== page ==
Father argues that the trial court improperly calculated Father's basic monthly child support obligation. Specifically, Father argues that the trial court erroneously failed to take into account Father's responsibility for his two-year-old daughter from his present marriage. We agree.

The July, 1990 Guidelines expressly state that "[t]he amount of financial responsibility a parent has for his or her children currently residing in the household who are not involved in this action should be deducted from gross income." The amount to be deducted "is the amount listed in the Schedule of Basic Child Support Obligations which would represent a support obligation based only on the responsible parent's gross income, without any other adjustments, for the number of children for whom the parent is also responsible."[3] In the instant case, Father presented evidence that he has one daughter from his present marriage and that she lives in his household, therefore, the trial court erred when it failed to take this into account in determining Father's gross income.[4]

B

In addition to failing to properly adjust Father's monthly gross income, the trial court also erroneously failed to subtract from Mother's monthly gross income the amount of the monthly health insurance premium paid by Mother to maintain health insurance on the parties' children. Under the Guidelines, if either parent maintains health insurance for the child or children due support, "the cost of that coverage for that parent and children only should be deducted from that parent's gross income." Because Mother's evidence established that she pays the premiums for health insurance on the children, that amount should have been deducted from her gross income.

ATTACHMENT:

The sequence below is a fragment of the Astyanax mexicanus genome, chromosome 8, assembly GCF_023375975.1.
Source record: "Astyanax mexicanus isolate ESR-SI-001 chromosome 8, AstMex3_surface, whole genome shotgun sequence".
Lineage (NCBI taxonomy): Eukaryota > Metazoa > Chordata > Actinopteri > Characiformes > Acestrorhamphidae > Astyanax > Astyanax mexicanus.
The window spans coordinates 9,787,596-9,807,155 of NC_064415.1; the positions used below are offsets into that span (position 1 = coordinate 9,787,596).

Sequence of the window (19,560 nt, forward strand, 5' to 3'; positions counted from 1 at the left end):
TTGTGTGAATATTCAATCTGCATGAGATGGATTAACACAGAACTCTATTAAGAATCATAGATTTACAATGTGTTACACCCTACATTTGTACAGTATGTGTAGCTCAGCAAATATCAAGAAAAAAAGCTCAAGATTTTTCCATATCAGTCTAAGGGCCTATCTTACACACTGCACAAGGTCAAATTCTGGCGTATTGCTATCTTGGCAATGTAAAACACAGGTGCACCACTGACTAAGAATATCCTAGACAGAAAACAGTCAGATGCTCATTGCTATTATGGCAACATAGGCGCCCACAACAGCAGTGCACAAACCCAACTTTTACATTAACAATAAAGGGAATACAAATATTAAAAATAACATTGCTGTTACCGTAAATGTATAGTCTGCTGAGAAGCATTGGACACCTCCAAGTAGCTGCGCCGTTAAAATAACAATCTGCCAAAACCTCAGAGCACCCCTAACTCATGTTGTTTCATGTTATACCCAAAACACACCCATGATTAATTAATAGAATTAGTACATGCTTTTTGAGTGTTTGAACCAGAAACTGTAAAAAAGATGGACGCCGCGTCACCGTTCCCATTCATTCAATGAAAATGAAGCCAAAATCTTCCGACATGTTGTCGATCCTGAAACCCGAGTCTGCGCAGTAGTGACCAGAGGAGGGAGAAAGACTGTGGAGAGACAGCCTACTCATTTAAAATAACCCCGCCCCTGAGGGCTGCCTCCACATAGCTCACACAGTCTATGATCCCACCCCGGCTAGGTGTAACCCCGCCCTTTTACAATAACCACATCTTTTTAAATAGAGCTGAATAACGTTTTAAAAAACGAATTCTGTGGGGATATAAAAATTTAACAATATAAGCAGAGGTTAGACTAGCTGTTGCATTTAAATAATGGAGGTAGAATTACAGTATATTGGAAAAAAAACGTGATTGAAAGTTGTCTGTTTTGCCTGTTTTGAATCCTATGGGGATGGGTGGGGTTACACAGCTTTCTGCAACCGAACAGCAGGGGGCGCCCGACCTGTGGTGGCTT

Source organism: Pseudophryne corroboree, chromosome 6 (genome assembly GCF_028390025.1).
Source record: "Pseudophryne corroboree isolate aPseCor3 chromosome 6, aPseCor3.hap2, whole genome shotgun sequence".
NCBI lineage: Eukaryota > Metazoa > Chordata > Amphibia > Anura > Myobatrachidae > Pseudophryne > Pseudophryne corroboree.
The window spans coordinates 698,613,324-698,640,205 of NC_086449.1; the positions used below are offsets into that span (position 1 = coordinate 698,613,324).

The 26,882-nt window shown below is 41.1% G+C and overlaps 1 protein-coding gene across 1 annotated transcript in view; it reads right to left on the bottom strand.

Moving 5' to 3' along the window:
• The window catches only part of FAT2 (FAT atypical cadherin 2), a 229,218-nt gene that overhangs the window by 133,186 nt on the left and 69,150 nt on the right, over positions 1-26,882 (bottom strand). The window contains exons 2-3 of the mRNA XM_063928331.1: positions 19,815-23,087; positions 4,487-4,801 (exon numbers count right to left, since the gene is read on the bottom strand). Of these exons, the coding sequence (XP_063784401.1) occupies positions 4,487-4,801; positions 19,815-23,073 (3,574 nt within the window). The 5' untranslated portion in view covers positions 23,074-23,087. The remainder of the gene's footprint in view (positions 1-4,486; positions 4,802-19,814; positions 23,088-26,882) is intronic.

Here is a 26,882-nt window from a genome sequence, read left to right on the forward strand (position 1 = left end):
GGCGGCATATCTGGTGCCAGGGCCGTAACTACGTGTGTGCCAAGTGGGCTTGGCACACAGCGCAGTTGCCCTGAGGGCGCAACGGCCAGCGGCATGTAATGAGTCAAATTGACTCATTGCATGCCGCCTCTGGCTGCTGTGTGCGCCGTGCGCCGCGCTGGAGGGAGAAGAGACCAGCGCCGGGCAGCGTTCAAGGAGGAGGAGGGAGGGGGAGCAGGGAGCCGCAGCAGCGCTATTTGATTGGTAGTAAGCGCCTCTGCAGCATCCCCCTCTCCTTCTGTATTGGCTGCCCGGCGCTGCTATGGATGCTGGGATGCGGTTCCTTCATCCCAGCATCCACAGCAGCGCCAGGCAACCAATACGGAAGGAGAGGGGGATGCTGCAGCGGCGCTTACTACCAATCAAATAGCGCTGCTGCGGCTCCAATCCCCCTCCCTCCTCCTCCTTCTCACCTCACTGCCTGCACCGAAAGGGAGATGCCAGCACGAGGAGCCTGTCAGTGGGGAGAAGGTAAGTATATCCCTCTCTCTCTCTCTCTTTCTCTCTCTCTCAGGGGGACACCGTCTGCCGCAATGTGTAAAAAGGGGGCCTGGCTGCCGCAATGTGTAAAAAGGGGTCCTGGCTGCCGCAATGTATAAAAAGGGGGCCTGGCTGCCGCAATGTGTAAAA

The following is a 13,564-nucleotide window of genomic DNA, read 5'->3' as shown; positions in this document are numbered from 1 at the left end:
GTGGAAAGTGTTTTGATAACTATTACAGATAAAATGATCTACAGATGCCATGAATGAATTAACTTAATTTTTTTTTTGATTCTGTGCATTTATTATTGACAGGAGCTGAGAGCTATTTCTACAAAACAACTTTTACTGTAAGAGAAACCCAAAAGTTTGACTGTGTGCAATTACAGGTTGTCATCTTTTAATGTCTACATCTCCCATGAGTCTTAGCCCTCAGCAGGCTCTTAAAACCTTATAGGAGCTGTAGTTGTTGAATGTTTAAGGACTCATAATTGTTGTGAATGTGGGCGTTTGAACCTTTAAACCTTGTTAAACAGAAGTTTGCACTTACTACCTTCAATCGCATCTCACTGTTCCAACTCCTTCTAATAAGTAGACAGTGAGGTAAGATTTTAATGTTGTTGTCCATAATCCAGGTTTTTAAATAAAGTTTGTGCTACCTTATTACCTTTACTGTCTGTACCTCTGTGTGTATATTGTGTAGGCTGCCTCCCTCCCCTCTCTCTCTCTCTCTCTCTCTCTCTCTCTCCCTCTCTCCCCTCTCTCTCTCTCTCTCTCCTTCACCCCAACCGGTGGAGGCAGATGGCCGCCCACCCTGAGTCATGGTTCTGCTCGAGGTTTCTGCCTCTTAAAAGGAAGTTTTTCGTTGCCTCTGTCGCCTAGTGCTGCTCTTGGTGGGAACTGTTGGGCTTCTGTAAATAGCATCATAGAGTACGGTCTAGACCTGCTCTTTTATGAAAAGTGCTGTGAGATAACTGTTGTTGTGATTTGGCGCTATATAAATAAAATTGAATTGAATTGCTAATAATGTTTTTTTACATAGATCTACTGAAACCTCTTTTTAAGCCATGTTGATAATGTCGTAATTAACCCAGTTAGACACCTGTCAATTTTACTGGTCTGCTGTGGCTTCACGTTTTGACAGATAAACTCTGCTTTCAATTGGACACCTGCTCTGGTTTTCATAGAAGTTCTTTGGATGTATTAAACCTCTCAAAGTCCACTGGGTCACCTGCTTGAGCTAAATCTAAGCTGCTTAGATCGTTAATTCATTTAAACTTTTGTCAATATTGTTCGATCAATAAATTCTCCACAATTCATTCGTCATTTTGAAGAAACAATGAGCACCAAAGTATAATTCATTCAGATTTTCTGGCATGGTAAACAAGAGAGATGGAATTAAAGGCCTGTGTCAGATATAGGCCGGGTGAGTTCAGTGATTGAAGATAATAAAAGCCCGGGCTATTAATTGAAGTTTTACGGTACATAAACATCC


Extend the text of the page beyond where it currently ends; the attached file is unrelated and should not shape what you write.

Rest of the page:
We note that in its order the trial court, without request from either party, modified the existing joint custody of Julie and gave Mother sole custody and Father reasonable visitation rights. Father argues and Mother concedes that the trial court was without authority to do so, and we agree. The trial court may modify custody only upon motion by either party or "anyone interested." N.C.G.S. § 50-13.7 (1987). The trial court may not sua sponte enter an order modifying a previously entered custody decree.

Because of the errors outlined in this opinion, the order of the trial court is vacated and remanded. On remand, the trial court shall, using the July, 1990 Guidelines, redetermine the parties' child support obligations *800 based on the evidence in the record and consistent with this opinion.

Vacated and remanded.

WELLS and ORR, JJ., concur.

NOTES